Common Sweeteners in Reduced Carb Products
You may have noticed some unfamiliar ingredients, such as Maltitol, appearing in the ingredient list of many lower carb products. Long used in Europe, Maltitol is one of the more popular low-calorie sugar substitutes called sugar alcohols, all of which vary in their calories and level of sweetness. Other common ones are sorbitol, mannitol and xylitol.
But don’t let the name fool you – they are neither sugar nor alcohol. They're derived from sugar but resemble alcohol in chemical construction.
Advantages of sugar alcohol sweeteners
Sugar alcohols, also known as polyols, occur naturally in foods and come from plant products such as fruit, berries and grains. They are often used as sweeteners in food products or in combination with artificial sweeteners.
The main benefits to using sugar alcohol sweeteners is that:
- they satisfy the sweet tooth
- are lower in calories than sugar
- have no aftertaste
- do not promote tooth decay
- are absorbed and digested more slowly than sugar
- are not completely metabolized
- have minimal impact on blood sugar
How sweet it is
Maltitol is commonly used in lower carb products, including Nutribar Lifestyle and Lite-on-Carbs, because it has fewer calories than regular sugar – 3 calories per gram compared to 4 calories in sugar -- and it is sweeter than most other sugar alcohols.
Derived from maltose corn syrup, Maltitol has roughly 90% of the sweetness of sugar, compared to sorbitol at 60% relative sweetness. That means more sweetening power, with fewer calories from carbohydrates. Since sugar alcohols are not as sweet as sugar, they are sometimes combined with artificial sweeteners such as aspartame or sucralose to raise sweetness levels without increasing calories.
The presence of sugar alcohols in a food product makes it difficult to calculate the percentage energy from carbohydrates on food labels. However, the total carbohydrate content will be shown, and this can be used to determine where the food product fits into an overall meal plan.
Since sugar alcohols have such negligible effect on blood sugar, they are usually subtracted from the total grams of carbohydrates when determining net carbs.
Everything in Moderation
Consuming too much Maltitol does have its side effects: It can result in diarrhea, gas and bloating. This often depends upon the individual’s sensitivity to it, much like one's sensitivity to beans or garlic, and the quantity consumed. The average person would have to consume 90-100 grams of Maltitol per day to experience this laxative effect yet many low carb products contain less than 4 grams of Maltitol per serving.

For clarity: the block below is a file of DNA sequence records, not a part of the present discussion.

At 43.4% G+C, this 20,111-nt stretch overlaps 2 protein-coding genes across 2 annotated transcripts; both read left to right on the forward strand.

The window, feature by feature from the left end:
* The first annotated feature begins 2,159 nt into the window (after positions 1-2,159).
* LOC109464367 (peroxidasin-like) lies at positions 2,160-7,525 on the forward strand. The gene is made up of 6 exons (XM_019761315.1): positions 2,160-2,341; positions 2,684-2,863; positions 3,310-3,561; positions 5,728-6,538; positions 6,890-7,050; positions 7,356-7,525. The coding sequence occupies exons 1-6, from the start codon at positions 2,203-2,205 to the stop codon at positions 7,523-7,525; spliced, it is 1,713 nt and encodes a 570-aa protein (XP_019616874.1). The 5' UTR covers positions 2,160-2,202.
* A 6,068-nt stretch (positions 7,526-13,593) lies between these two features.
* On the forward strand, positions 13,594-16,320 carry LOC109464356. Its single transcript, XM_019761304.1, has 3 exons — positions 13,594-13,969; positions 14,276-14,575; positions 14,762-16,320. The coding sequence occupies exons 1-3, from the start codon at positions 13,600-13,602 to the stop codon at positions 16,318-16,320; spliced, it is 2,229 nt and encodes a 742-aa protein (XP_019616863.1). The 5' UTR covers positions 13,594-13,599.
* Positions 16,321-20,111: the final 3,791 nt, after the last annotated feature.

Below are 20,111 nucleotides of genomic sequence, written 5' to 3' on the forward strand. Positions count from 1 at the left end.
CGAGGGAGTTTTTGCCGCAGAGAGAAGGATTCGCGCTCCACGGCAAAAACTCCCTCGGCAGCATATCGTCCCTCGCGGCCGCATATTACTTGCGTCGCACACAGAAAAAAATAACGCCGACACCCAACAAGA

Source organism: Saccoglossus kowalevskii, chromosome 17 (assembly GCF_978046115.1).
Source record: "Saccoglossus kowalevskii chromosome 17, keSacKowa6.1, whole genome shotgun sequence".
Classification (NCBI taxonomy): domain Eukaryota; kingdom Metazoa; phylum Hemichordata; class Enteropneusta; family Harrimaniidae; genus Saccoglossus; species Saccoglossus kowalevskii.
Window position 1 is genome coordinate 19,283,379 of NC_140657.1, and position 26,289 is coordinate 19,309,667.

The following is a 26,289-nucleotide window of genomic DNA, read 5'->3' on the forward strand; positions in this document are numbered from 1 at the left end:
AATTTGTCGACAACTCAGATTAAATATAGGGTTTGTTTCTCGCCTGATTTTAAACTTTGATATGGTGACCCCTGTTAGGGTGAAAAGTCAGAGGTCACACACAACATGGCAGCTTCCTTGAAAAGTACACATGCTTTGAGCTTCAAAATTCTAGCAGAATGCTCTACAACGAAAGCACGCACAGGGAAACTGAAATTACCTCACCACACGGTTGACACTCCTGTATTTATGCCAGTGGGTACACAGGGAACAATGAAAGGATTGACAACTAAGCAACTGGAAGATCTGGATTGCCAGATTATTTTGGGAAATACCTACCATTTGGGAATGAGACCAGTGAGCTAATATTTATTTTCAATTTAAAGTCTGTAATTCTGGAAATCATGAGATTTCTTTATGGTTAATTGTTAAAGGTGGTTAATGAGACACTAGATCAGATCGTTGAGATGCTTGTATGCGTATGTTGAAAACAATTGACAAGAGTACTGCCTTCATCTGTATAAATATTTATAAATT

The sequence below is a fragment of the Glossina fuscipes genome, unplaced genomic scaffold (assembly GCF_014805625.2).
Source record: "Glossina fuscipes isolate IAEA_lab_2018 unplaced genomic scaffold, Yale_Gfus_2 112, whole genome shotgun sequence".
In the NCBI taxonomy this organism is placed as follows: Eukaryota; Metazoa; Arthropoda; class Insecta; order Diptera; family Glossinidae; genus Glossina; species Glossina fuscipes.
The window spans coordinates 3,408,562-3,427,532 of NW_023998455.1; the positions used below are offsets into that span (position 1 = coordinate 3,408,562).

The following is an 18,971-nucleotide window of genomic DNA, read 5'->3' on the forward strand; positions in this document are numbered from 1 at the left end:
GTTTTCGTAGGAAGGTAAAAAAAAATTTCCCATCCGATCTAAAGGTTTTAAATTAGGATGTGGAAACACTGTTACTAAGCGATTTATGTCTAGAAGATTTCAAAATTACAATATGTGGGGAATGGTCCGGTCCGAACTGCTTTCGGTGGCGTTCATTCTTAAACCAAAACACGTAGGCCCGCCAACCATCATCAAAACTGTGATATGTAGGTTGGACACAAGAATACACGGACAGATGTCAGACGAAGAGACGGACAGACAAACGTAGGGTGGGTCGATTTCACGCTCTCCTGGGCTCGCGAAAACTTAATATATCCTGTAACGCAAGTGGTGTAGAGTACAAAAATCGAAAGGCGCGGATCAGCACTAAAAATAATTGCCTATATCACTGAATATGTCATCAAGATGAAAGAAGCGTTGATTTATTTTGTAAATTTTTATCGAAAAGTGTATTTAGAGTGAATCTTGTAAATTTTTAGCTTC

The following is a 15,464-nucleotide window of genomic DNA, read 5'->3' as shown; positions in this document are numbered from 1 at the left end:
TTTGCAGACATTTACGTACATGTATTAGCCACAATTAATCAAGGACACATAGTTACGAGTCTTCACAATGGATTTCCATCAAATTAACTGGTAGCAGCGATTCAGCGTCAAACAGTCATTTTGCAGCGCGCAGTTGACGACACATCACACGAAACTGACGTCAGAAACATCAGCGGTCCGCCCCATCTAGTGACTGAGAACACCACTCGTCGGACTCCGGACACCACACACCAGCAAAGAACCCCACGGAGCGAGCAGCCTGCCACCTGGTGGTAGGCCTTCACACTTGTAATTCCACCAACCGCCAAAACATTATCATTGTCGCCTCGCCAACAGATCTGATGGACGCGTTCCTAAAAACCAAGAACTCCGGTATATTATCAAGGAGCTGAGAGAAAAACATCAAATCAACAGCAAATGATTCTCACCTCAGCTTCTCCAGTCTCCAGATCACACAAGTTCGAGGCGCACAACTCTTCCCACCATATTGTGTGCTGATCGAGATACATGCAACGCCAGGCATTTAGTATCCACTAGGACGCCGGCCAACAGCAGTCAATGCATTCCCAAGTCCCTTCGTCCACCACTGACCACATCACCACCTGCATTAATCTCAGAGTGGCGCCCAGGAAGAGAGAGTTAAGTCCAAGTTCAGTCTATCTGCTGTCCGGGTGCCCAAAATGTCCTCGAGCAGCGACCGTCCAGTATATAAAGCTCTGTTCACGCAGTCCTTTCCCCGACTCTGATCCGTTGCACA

Most people adapt to Maltitol after a few days, just as they adapt to an increase in fibre consumption.
A costlier alternative
The use of sugar alcohols, however, can affect what consumers pay for products containing them. Sugar alcohols cost food processors anywhere from 2 to 5 times more than table sugar. Maltitol is one of the more expensive ones.
That, coupled with the increased protein in these products, makes the final product more costly than the regular versions.
Maltitol vs. artificial sweeteners
As a sugar replacer, Maltitol falls into the category of nutritive sweeteners.
The ones popularly used by consumers are called non-nutritive or artificial sweeteners.
Food developers often combine Maltitol with these high-intensity sugar substitutes to increase sweetness without adding calories. Sucralose (such as Splenda brand) is one of the well known ones, as are Aspartame (Equal brand) and Cyclamate (Sugar Twin or Sweet 'n Low). Any of these may be found in low-carb products. A popular one used in diet sodas along with aspartame is Acesulfame-K, which is only available for commercial use in North America at this point. A little bit goes a long way!
Unlike Maltitol, which provides significantly less energy than sugar, substitute sweeteners such as Sucralose provide no energy whatsoever and zero calories.
Aside from adding bulk – not just sweetness – sugar alcohols are more versatile than artificial sweeteners. They add flavour and texture, thicken and keep foods moist for longer periods of time, and can be used as stabilizers.
Sugar alcohols also have the added health benefit of not contributing to the formation of cavities.